67 Pages Posted: 8 Apr 2014 Last revised: 3 Apr 2015
Date Written: October 28, 2014
According to a well-known principle of constitutional interpretation here identified as the “internal-limits canon,” the powers of Congress must always be construed as authorizing less legislation than a general police power would. This Article argues that the internal-limits canon is unsound. Whether the powers of Congress would in practice authorize any legislation that a police power would authorize is a matter of contingency: it depends on the relationship between the powers and the social world at a given time. There is no reason why, at a given time, the powers cannot turn out to authorize any legislation that a police power would. This Article explains why setting aside the internal-limits canon is consistent with the interests of federalism, with fidelity to the Founding design, and with the text of the Constitution.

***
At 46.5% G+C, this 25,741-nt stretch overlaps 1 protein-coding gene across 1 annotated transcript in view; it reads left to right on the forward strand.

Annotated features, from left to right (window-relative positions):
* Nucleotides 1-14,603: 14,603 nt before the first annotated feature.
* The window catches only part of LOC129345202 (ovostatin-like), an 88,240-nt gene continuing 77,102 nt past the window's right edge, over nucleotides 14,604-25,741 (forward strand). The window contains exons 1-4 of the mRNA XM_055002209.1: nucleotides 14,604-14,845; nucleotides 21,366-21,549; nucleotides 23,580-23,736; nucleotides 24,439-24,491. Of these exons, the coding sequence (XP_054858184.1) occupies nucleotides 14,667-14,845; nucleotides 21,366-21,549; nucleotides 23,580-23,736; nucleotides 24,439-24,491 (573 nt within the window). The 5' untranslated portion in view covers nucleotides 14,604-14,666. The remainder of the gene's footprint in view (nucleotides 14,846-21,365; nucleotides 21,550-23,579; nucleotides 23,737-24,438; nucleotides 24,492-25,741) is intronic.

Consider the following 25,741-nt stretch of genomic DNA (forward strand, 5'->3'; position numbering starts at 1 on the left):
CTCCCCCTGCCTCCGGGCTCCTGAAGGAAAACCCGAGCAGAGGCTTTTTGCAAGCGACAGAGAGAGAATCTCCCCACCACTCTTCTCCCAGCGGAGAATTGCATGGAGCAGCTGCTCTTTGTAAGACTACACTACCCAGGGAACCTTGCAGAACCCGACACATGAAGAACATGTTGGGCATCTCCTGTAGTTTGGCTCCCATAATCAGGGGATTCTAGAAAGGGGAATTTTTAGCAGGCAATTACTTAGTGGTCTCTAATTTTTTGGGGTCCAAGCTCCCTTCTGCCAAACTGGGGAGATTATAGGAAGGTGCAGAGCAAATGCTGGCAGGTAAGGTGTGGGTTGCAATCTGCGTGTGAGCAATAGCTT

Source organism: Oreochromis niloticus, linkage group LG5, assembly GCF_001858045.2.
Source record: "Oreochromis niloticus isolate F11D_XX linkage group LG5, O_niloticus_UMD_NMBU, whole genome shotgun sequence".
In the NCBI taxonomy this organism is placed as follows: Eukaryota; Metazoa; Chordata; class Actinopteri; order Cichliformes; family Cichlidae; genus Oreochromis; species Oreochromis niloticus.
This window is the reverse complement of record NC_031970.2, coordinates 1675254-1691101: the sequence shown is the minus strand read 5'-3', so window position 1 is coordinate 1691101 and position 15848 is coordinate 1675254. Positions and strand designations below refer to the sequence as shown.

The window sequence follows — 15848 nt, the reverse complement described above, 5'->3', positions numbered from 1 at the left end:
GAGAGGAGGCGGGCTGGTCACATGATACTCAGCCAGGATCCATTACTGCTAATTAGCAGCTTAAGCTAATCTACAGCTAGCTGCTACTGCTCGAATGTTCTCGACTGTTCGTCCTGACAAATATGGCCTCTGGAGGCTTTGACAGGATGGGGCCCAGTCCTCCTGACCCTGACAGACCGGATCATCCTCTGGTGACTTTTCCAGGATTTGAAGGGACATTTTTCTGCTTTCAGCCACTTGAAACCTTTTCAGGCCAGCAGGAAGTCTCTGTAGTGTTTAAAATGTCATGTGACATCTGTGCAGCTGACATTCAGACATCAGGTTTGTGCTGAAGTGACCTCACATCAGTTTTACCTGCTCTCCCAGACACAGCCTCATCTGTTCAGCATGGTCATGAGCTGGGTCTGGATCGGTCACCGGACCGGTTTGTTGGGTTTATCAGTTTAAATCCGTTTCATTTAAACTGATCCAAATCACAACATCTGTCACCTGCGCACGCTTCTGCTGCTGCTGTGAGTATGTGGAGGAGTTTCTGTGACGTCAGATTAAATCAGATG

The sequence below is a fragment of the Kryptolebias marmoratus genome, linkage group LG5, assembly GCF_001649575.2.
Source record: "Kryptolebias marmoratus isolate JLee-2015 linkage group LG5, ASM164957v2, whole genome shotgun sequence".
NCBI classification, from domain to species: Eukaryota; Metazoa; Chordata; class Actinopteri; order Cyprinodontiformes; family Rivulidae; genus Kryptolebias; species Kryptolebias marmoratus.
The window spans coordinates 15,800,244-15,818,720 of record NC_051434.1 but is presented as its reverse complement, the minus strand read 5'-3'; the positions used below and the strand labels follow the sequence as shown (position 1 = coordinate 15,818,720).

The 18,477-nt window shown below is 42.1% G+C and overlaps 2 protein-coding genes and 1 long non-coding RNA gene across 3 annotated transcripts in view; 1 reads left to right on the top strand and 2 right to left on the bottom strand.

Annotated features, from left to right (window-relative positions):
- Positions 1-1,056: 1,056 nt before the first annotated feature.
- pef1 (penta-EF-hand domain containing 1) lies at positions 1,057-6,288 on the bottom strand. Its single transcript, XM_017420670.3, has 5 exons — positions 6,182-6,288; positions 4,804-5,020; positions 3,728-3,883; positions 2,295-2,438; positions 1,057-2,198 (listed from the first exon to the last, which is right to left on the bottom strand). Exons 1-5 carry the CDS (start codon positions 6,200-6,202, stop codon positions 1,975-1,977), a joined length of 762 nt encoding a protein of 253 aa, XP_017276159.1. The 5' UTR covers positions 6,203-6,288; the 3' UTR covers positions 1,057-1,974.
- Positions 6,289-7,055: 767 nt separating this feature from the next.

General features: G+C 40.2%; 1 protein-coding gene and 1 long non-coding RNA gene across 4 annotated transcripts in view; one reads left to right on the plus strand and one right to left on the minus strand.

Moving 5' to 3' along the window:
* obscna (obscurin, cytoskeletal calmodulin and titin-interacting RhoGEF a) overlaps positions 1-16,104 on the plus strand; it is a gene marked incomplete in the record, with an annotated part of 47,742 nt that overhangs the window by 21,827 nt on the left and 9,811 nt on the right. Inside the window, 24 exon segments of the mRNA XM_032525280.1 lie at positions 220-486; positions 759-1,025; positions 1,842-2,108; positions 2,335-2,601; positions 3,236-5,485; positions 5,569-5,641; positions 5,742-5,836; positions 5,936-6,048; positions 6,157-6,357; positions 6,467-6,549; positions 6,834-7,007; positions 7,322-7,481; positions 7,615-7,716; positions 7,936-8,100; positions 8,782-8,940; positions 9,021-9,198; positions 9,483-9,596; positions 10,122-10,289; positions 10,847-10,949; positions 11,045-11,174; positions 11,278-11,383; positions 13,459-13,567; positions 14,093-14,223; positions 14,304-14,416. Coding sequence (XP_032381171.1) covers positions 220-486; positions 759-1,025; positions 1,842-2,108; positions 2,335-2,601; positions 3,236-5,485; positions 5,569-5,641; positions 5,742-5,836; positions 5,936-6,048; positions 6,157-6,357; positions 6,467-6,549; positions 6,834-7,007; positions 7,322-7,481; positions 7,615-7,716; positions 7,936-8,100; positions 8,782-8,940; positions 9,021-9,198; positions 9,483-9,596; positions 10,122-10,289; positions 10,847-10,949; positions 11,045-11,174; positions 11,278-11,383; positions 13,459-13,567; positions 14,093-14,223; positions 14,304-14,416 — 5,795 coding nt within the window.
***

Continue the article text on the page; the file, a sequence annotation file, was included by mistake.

Keywords: Constitutional Law, Constitutional Interpretation, Federalism, Powers of Congress
Suggested Citation: Suggested Citation
Primus, Richard, The Limits of Enumeration (October 28, 2014). 124 Yale Law Journal 576 (2014); U of Michigan Public Law Research Paper No. 403. Available at SSRN: https://ssrn.com/abstract=2416259